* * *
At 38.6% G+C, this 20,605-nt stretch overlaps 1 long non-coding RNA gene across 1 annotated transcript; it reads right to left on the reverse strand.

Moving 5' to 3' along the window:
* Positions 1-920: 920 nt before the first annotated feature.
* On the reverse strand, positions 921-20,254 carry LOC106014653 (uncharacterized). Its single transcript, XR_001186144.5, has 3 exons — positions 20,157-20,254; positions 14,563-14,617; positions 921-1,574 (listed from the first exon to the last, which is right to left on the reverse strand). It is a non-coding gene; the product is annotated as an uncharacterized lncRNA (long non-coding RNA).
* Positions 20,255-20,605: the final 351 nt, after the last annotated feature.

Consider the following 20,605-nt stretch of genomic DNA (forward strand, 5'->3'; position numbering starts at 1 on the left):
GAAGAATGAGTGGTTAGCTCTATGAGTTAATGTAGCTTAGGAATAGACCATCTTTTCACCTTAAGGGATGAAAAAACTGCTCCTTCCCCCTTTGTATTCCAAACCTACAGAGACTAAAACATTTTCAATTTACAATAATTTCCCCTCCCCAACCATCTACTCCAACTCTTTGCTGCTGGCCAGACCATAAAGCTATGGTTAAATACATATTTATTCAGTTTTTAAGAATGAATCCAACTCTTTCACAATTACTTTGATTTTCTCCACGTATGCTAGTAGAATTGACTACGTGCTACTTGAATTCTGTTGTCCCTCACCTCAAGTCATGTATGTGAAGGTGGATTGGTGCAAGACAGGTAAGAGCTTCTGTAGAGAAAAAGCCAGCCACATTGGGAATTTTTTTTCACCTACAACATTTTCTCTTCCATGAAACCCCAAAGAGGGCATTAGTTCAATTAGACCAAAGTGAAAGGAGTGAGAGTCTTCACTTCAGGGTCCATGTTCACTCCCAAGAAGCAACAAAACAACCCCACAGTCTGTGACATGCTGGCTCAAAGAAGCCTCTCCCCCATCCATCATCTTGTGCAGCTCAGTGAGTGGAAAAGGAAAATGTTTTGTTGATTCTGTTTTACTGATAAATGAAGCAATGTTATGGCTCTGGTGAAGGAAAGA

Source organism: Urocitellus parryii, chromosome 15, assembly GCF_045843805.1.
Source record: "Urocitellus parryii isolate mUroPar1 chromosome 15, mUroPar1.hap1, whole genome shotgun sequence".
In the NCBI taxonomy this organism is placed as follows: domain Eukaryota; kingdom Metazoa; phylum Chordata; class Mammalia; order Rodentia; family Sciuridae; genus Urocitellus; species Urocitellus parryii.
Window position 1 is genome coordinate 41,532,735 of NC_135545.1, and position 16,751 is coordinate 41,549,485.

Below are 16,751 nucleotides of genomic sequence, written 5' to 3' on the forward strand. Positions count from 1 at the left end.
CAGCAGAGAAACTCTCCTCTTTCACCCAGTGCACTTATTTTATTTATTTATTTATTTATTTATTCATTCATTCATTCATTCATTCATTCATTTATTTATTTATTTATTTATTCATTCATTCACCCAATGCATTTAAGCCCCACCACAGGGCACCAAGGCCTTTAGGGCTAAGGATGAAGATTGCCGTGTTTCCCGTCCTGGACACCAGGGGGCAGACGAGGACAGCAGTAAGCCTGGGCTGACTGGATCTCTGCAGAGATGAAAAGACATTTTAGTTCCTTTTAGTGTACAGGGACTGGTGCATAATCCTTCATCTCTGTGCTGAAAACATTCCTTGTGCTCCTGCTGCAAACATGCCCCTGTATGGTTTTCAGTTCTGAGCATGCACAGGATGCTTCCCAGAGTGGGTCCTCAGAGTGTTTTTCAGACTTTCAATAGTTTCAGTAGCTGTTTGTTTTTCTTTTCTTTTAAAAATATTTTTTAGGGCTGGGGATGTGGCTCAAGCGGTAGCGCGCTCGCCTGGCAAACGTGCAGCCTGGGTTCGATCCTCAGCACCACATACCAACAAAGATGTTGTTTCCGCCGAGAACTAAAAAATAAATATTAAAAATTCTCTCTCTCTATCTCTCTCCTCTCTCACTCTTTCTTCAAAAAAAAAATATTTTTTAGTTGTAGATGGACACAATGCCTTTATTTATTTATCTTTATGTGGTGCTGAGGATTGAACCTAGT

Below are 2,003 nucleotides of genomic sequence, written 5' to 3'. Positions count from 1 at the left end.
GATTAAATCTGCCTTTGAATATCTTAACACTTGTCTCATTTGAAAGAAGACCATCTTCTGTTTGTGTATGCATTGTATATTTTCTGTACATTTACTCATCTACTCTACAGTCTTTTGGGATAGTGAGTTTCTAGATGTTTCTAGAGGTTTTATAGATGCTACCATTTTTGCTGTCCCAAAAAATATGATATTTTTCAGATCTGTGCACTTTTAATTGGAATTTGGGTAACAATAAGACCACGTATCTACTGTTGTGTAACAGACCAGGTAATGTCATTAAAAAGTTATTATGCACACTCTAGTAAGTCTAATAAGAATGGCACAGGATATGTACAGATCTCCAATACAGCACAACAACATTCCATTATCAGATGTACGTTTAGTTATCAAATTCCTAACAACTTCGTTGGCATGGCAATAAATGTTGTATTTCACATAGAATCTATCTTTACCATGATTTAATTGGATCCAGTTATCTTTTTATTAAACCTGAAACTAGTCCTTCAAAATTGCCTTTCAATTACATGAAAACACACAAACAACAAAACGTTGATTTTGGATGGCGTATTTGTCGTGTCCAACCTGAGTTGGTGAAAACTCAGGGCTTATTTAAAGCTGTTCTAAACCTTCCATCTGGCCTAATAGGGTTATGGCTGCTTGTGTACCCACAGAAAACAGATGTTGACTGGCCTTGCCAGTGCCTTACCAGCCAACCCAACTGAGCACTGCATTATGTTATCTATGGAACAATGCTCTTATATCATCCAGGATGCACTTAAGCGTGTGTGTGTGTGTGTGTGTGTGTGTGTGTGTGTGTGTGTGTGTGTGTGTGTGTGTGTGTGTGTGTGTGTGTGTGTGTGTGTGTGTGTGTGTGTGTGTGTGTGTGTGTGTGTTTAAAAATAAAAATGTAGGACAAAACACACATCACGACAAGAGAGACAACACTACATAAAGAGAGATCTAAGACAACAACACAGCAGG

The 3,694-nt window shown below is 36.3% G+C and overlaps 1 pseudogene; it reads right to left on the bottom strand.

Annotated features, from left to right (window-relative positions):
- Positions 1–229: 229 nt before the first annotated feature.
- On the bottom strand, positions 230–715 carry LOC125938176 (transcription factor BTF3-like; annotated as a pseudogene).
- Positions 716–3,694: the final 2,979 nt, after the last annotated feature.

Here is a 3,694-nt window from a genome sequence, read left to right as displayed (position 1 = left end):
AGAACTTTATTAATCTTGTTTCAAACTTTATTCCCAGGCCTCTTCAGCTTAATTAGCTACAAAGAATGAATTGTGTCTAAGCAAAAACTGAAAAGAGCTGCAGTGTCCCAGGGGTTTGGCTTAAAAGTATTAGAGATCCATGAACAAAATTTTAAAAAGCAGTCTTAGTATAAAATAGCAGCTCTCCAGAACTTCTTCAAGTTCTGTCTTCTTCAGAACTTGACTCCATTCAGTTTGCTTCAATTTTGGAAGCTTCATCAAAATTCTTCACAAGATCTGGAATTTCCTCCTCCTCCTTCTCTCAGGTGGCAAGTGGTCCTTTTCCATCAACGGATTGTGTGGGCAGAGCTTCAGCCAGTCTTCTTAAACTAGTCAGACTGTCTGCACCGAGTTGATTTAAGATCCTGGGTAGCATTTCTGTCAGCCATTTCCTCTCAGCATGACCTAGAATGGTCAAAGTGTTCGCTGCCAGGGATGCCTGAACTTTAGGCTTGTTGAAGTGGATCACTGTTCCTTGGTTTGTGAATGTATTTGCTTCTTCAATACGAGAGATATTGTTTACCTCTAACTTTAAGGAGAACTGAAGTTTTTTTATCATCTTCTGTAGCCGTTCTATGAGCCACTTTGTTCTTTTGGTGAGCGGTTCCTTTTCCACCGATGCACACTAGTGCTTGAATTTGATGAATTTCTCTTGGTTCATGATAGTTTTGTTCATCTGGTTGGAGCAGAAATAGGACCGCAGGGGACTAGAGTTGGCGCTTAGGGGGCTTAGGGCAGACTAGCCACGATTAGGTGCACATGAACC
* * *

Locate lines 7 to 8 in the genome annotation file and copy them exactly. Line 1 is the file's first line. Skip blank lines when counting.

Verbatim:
GAAGAATGAGTGGTTAGCTCTATGAGTTAATGTAGCTTAGGAATAGACCATCTTTTCACCTTAAGGGATGAAAAAACTGCTCCTTCCCCCTTTGTATTCCAAACCTACAGAGACTAAAACATTTTCAATTTACAATAATTTCCCCTCCCCAACCATCTACTCCAACTCTTTGCTGCTGGCCAGACCATAAAGCTATGGTTAAATACATATTTATTCAGTTTTTAAGAATGAATCCAACTCTTTCACAATTACTTTGATTTTCTCCACGTATGCTAGTAGAATTGACTACGTGCTACTTGAATTCTGTTGTCCCTCACCTCAAGTCATGTATGTGAAGGTGGATTGGTGCAAGACAGGTAAGAGCTTCTGTAGAGAAAAAGCCAGCCACATTGGGAATTTTTTTTCACCTACAACATTTTCTCTTCCATGAAACCCCAAAGAGGGCATTAGTTCAATTAGACCAAAGTGAAAGGAGTGAGAGTCTTCACTTCAGGGTCCATGTTCACTCCCAAGAAGCAACAAAACAACCCCACAGTCTGTGACATGCTGGCTCAAAGAAGCCTCTCCCCCATCCATCATCTTGTGCAGCTCAGTGAGTGGAAAAGGAAAATGTTTTGTTGATTCTGTTTTACTGATAAATGAAGCAATGTTATGGCTCTGGTGAAGGAAAGA

Source organism: Urocitellus parryii, chromosome 15, assembly GCF_045843805.1.